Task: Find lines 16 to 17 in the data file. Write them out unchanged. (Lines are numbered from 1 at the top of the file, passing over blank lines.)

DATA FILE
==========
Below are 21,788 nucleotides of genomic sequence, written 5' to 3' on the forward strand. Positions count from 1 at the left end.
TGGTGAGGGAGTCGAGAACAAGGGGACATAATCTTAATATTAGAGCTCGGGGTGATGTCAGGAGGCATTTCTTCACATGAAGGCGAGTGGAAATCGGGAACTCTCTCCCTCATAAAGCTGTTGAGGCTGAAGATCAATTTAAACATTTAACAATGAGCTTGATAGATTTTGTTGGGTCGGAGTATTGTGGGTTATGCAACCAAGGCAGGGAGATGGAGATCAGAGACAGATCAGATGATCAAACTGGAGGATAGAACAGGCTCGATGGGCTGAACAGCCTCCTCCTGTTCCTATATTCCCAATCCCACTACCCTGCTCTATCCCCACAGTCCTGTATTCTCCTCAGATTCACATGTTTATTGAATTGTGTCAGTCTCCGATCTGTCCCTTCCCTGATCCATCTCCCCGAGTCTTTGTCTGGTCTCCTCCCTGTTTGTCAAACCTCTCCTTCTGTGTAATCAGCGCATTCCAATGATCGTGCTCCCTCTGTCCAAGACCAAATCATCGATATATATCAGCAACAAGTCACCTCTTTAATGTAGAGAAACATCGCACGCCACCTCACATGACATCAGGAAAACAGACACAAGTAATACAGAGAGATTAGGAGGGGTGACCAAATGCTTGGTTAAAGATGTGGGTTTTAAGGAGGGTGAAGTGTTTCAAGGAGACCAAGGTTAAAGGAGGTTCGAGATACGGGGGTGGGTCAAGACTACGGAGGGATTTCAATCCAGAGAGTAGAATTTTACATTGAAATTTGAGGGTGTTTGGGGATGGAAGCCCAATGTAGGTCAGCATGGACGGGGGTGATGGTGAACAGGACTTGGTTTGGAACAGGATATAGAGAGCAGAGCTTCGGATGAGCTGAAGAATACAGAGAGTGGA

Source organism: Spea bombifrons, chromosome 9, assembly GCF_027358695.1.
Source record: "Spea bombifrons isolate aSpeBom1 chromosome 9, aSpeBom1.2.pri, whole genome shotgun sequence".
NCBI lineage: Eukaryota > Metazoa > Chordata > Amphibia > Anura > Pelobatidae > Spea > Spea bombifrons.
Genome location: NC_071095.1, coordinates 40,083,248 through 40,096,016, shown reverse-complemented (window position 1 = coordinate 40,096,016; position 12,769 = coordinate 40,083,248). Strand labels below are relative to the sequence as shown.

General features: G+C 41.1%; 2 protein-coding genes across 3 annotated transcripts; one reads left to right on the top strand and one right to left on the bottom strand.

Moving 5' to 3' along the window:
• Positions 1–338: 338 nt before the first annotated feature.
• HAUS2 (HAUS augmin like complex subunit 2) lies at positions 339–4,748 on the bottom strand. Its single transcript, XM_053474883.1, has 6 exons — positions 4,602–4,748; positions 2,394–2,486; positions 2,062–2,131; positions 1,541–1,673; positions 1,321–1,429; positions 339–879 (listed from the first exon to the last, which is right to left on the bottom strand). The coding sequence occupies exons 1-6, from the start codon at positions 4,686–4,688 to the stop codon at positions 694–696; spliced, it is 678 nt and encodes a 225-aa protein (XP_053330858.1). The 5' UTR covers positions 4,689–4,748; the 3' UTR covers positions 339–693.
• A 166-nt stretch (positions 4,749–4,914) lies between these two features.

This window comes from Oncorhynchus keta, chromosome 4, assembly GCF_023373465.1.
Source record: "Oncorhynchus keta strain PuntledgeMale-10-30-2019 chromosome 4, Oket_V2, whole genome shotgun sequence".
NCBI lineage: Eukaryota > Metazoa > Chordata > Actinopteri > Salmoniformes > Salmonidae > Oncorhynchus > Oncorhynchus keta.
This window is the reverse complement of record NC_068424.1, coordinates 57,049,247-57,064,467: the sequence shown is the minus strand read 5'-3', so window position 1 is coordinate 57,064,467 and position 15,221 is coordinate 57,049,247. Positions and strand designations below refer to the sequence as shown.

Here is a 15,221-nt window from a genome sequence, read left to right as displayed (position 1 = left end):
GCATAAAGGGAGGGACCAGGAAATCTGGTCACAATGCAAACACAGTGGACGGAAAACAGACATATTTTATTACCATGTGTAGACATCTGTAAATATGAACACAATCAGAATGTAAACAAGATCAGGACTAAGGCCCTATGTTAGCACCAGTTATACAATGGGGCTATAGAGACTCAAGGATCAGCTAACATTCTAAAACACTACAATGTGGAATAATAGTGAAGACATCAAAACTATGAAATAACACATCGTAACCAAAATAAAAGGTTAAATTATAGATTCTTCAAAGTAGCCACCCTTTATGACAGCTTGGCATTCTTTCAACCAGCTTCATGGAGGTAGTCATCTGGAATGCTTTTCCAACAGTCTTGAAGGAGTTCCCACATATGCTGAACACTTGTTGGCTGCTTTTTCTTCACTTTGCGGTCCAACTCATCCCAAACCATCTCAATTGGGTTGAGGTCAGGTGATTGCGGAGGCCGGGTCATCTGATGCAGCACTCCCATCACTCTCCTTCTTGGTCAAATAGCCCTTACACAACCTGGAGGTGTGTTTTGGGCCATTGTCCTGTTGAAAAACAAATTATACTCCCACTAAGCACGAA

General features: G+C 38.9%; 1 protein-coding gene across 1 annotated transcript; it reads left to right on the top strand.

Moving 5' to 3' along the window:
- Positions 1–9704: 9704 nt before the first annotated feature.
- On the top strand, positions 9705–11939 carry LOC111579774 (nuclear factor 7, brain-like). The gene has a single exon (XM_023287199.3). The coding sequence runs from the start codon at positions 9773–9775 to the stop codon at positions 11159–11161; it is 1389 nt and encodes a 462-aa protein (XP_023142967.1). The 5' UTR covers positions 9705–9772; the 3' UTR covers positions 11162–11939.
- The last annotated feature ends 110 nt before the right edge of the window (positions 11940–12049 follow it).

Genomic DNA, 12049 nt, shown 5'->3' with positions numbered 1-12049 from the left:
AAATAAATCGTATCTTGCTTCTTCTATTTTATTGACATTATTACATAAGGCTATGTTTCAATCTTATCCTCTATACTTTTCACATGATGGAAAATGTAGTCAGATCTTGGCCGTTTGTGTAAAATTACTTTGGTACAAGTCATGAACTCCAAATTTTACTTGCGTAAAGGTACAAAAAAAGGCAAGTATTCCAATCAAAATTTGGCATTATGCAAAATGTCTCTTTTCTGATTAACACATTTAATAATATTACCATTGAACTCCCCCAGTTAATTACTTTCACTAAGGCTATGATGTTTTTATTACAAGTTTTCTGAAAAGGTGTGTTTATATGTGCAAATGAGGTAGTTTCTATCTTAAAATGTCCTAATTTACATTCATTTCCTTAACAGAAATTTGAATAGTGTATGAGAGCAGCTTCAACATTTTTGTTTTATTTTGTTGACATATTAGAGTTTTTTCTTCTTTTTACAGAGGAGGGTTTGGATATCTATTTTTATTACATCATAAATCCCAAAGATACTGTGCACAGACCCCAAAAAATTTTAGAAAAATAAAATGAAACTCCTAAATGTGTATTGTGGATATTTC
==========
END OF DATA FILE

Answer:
Here is a 15,221-nt window from a genome sequence, read left to right as displayed (position 1 = left end):
GCATAAAGGGAGGGACCAGGAAATCTGGTCACAATGCAAACACAGTGGACGGAAAACAGACATATTTTATTACCATGTGTAGACATCTGTAAATATGAACACAATCAGAATGTAAACAAGATCAGGACTAAGGCCCTATGTTAGCACCAGTTATACAATGGGGCTATAGAGACTCAAGGATCAGCTAACATTCTAAAACACTACAATGTGGAATAATAGTGAAGACATCAAAACTATGAAATAACACATCGTAACCAAAATAAAAGGTTAAATTATAGATTCTTCAAAGTAGCCACCCTTTATGACAGCTTGGCATTCTTTCAACCAGCTTCATGGAGGTAGTCATCTGGAATGCTTTTCCAACAGTCTTGAAGGAGTTCCCACATATGCTGAACACTTGTTGGCTGCTTTTTCTTCACTTTGCGGTCCAACTCATCCCAAACCATCTCAATTGGGTTGAGGTCAGGTGATTGCGGAGGCCGGGTCATCTGATGCAGCACTCCCATCACTCTCCTTCTTGGTCAAATAGCCCTTACACAACCTGGAGGTGTGTTTTGGGCCATTGTCCTGTTGAAAAACAAATTATACTCCCACTAAGCACGAA